Turns out, there is some fine print about the new Honda Civic Type R Nürburgring record lap that has just come to our attention. Apparently, the record was set using an unreleased version of the Type R that is to be called the Honda Civic Type R S grade.
Honda’s press release both in the U.S. and Europe includes this detail in the footnotes, first noticed by CarScoops, and it also says the S grade will only be sold in left-hand drive European markets. Sorry, everybody else. What’s unique about the S grade model? Honda doesn’t list any specifics in its release, but it does say that the S grade is a lighter version of the regular Type R. We presume this means that Honda has de-contented it to save weight, which would ultimately result in a better lap time.
What does this mean for the record lap? Well, we don’t actually know what time the U.S.-spec Type R would set at the Nürburgring. The record was set fair and square using this special “S grade” version of the car that will be a Euro-exclusive model. It’s understandable that Honda would want to use its most potent version of the car to set the record, but we’re curious what our version of the Type R could do, too.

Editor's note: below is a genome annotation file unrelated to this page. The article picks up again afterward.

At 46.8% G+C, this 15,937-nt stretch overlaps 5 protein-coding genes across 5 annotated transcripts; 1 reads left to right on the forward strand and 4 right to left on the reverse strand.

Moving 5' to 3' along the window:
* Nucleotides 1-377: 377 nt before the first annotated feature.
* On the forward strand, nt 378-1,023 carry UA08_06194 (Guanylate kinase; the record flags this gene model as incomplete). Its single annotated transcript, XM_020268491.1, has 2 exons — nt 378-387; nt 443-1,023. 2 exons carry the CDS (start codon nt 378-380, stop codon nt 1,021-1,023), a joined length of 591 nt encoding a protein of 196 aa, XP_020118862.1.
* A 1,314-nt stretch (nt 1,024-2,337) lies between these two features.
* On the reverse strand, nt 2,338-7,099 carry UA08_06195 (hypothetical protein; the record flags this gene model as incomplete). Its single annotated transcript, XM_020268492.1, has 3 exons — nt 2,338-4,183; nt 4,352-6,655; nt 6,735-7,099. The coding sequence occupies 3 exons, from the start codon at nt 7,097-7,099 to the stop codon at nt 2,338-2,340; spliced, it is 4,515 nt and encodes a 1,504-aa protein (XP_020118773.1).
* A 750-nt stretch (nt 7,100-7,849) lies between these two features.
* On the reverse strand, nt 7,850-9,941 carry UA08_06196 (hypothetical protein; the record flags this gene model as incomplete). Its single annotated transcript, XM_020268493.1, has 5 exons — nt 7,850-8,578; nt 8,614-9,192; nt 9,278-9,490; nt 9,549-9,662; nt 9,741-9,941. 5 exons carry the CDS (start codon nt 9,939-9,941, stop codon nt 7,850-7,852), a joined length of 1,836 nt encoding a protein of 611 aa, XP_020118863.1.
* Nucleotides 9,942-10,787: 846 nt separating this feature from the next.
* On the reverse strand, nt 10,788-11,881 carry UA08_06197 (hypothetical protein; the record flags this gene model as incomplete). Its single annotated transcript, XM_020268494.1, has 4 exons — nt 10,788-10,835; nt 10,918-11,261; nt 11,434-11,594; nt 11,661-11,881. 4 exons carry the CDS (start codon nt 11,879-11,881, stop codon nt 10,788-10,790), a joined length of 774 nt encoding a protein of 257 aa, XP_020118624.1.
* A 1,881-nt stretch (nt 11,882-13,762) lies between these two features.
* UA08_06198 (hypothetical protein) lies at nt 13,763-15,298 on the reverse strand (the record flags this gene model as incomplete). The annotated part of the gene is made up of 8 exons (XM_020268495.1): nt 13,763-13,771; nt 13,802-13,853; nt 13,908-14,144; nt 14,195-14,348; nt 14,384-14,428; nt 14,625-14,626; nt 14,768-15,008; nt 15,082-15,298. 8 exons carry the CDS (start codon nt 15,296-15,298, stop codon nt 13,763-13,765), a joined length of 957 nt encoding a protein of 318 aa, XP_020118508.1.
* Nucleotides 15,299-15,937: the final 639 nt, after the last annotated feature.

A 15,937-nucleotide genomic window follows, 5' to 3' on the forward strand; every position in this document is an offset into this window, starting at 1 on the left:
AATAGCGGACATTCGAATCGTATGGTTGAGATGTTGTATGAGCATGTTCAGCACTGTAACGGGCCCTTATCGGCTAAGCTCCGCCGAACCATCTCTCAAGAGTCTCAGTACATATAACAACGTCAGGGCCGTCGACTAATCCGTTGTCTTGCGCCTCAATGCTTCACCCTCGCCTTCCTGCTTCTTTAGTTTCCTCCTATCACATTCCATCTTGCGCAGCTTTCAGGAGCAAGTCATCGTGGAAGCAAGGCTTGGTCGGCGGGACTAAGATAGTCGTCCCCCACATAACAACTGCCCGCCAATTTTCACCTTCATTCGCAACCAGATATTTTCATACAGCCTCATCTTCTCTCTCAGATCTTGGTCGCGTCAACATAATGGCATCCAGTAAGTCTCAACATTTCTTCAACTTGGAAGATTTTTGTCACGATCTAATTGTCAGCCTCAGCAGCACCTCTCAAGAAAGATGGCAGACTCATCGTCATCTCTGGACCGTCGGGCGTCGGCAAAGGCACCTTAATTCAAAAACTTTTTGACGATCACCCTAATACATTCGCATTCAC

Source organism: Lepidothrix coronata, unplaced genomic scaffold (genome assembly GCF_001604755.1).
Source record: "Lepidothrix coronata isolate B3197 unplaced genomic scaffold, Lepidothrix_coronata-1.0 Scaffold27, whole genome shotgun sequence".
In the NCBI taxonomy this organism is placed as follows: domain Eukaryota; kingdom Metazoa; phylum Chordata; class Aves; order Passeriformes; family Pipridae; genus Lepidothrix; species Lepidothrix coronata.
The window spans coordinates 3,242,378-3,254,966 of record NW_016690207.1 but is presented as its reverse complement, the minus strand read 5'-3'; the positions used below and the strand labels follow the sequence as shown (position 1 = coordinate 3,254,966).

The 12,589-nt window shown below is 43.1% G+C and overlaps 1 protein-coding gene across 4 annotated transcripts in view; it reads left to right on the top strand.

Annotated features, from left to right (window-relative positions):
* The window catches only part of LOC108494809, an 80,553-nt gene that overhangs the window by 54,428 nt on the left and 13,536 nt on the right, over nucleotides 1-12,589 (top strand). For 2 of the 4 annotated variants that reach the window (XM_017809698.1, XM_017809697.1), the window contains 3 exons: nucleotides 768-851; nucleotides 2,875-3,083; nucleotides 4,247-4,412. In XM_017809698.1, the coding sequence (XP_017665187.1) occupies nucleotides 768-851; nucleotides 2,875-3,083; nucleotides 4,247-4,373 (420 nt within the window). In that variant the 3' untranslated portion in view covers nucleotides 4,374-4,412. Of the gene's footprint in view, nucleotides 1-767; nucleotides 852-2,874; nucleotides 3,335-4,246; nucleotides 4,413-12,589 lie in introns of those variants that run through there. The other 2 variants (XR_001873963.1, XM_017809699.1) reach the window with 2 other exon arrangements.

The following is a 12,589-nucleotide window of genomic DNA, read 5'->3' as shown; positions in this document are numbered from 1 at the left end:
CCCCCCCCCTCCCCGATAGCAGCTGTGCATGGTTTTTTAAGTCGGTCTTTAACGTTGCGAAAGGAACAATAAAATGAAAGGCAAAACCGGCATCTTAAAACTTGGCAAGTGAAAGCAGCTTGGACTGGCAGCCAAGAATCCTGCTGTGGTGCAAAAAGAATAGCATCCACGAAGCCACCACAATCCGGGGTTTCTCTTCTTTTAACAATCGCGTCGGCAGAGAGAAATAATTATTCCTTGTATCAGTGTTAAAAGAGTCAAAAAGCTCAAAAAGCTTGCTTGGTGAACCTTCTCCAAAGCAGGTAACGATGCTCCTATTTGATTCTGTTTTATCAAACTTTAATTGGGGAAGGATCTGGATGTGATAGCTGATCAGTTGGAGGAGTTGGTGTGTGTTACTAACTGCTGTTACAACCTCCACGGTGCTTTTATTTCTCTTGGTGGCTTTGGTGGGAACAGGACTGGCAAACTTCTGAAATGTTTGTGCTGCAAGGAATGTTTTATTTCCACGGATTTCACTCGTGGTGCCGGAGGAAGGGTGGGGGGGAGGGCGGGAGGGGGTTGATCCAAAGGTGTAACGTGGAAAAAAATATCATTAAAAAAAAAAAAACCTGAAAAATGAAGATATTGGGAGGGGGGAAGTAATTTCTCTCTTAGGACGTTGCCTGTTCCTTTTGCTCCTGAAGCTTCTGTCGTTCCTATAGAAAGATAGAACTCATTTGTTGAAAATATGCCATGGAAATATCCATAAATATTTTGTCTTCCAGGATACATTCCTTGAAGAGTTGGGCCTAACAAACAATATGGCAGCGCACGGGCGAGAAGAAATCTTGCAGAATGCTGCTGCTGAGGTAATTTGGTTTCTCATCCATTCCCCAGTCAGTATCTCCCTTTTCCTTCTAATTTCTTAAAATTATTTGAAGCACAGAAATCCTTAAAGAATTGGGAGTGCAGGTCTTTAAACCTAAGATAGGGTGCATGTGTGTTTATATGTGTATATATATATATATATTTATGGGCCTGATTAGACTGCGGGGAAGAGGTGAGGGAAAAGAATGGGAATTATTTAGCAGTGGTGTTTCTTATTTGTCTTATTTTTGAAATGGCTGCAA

As for this S grade model, we’ve asked Honda what all is included (or more than likely, dropped) to create it. A report from CarScoops cites a Honda source in Europe as saying the S grade deletes the air conditioning, parking sensors, rear cargo cover, cargo net hooks, auto-dimming mirror and navigation hardware. It also reportedly swaps the electrically-adjustable mirrors to manual adjustment and deletes the heating capability.
This tracks along the same lines as the Limited Edition from the previous generation. That model deleted a bunch of sound deadening, the rear wiper, cargo cover and rear heater ducts. In Europe, Honda even removed the air conditioning and infotainment system from the Limited Edition. Plenty of other changes were made to enhance performance, too.
In short, it sounds like the S grade removes many of the niceties that make the Type R an enjoyable daily driver. If Honda even considered selling it here, we’re sure some folks would take them up on the offer, but it wouldn’t be a popular version whatsoever.